Here comes the Boom

After the success of Medal of Honor, which went on to become a multi-sequel, multi-million-dollar franchise, EA and Spielberg came together again to announce a three-game deal in 2005. However, when the first game was announced to be a family-friendly party/puzzle game exclusively for the Wii, nobody was quite sure what to make of it. Boom Blox may not have been the epic we were hoping for, but it did end up being the game we didn’t even know we wanted, and was an absolute blast to play and a rare bright spot in the Wii’s shovelware-infested third-party “party game” lineup. The development team has said that the core concepts were entirely Spielberg’s, and he was extremely involved throughout development, stopping by their offices on a weekly basis to check in on the game’s progress, suggest ideas, give feedback, and so on. Though EA insisted that the game’s sales met their expectations, it was largely viewed by outsiders as a disappointment at retail, in spite of hugely positive critical buzz, even earning an impressive A+ from the notoriously critical 1up.com. Spielberg reportedly continued to meet with the Boom Blox team following the release of the game and continued to brainstorm new ideas and discuss features meant for the first game but had to be cut, and the continued enthusiasm by himself and the team lead to EA green-lighting a sequel – Boom Blox Bash Party – released the following year. Buzz was once again strong, with many praising the sequel’s increased focus on multiplayer, but sales were even weaker than the original and the promising series currently stands at only two installments.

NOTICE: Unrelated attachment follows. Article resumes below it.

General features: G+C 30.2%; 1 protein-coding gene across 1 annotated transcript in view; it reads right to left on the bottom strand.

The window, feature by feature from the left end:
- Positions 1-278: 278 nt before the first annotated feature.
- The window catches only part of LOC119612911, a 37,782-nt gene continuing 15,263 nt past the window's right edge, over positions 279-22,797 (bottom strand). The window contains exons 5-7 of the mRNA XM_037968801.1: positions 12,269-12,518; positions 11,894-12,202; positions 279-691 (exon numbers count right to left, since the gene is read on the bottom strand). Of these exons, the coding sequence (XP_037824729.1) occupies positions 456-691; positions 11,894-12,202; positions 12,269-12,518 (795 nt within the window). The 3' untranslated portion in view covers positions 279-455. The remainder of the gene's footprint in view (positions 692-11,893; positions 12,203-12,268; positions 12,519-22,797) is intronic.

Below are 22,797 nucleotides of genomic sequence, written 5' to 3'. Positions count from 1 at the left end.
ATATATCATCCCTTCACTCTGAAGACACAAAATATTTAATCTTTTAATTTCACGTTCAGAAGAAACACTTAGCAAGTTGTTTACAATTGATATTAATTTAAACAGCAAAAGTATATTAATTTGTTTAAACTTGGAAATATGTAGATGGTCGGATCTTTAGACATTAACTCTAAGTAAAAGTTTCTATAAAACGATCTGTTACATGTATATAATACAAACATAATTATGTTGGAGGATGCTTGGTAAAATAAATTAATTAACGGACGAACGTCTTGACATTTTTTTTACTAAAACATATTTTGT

Boom Blox was actually meant to be the second of the three original games Spielberg and EA were going to collaborate on. The first, known under the codename “LMNO,” was actually the only one that was explicitly discussed in detail at the time the deal was made. The initial concept for the ambitious game was an action/adventure game starring an average Joe named Lincoln who had to assist an alien named Eve who came from the future and was being pursued by the government. Eve was to be an AI-controlled co-op partner who the player didn’t directly communicate with but reacted to your actions and modified her behavior accordingly. It was also going to be played from a first-person perspective with very parkour-esque movement a la Mirror’s Edge. EA supposedly was afraid just how costly and difficult a game of that scope and ambition was going to be, and ordered the project to be reworked, this time being a more traditional third-person action/adventure game in the style of Tomb Raider or Uncharted (which would’ve definitely been right in Spielberg’s wheelhouse given the huge debt both of those franchises owe to Indiana Jones). But even that much more accessible plan fell apart, and LMNO is now considered officially cancelled. Whatever the third game is in the Spielberg/EA deal is as of yet unknown, but supposedly the collaboration remains active and the two sides maintain a positive relationship. What the future holds for that deal, or Spielberg’s video game future in general, remains a mystery. Maybe he’ll helm the inevitable game tie in of the Chris Pratt Indy film…